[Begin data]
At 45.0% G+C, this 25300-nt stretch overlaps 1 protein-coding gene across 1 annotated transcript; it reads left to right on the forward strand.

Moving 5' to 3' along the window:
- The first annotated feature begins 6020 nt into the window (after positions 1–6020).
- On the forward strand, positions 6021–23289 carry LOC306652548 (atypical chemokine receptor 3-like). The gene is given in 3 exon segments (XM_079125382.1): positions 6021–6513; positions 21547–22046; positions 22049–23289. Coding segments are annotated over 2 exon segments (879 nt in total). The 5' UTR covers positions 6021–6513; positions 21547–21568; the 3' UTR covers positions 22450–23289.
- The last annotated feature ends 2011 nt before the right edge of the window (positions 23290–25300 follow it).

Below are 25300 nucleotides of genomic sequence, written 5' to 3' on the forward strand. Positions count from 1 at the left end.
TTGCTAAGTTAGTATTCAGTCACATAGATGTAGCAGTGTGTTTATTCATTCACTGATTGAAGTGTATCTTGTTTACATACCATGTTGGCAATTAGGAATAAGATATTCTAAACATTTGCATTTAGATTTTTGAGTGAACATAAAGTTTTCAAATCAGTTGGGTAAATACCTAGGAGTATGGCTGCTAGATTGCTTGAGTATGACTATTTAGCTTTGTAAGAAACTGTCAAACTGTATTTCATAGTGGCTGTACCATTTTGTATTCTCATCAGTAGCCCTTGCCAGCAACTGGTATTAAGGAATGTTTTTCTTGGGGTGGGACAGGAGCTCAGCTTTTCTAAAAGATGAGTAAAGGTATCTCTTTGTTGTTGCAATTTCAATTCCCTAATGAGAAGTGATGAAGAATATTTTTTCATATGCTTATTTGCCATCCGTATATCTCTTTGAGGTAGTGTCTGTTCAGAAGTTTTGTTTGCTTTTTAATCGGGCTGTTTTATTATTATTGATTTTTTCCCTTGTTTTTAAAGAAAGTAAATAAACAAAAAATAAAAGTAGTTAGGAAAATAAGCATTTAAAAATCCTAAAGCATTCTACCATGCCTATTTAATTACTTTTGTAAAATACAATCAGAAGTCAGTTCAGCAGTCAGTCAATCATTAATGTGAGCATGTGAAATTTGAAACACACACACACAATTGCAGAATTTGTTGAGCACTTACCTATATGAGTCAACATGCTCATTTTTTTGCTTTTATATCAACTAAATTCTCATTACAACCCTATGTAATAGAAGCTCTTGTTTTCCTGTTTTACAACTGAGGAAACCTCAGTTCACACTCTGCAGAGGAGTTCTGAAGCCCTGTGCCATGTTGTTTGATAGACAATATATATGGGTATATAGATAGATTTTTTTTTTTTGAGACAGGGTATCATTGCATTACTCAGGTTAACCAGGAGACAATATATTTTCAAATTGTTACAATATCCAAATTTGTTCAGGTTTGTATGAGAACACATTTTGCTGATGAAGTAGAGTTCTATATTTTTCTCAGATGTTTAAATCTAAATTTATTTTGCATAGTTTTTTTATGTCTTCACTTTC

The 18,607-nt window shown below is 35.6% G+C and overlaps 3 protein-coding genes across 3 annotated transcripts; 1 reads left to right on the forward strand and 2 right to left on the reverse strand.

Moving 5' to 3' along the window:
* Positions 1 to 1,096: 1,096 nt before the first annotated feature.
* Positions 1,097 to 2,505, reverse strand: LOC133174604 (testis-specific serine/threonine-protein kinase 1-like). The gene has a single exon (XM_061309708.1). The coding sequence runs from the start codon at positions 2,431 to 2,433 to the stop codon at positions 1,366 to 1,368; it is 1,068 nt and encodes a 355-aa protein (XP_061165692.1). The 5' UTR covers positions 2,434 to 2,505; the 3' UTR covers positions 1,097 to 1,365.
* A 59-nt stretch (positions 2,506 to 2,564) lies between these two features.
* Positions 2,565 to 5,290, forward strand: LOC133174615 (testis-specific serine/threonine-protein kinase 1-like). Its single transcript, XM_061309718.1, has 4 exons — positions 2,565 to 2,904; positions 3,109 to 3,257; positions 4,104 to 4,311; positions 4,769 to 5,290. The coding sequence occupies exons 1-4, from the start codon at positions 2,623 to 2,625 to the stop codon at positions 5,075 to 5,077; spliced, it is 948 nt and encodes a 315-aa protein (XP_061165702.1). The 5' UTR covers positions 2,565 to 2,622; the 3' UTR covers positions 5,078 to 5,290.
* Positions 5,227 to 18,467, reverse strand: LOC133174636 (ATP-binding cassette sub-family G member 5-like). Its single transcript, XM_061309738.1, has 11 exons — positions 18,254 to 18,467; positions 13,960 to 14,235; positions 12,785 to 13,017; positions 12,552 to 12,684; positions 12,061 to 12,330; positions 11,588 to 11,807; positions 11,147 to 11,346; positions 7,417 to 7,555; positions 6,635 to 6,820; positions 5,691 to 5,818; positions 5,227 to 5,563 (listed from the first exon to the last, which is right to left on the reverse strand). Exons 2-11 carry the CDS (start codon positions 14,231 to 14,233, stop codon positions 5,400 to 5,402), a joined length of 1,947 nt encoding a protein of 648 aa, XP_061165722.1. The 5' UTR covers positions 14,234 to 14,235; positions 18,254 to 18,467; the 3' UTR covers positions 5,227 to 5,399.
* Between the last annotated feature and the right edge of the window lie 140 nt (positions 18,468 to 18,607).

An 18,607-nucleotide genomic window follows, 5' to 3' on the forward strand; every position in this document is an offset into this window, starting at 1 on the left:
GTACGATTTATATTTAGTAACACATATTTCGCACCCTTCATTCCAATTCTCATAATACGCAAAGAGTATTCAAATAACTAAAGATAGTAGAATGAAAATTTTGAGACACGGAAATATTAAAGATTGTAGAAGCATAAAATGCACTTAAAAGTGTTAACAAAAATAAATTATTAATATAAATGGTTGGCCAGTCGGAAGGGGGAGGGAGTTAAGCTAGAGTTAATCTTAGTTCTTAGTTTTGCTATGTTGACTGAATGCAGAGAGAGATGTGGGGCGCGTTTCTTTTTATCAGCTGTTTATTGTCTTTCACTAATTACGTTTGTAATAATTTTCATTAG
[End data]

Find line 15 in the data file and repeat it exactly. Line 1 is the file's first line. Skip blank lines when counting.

* Between the last annotated feature and the right edge of the window lie 140 nt (positions 18,468 to 18,607).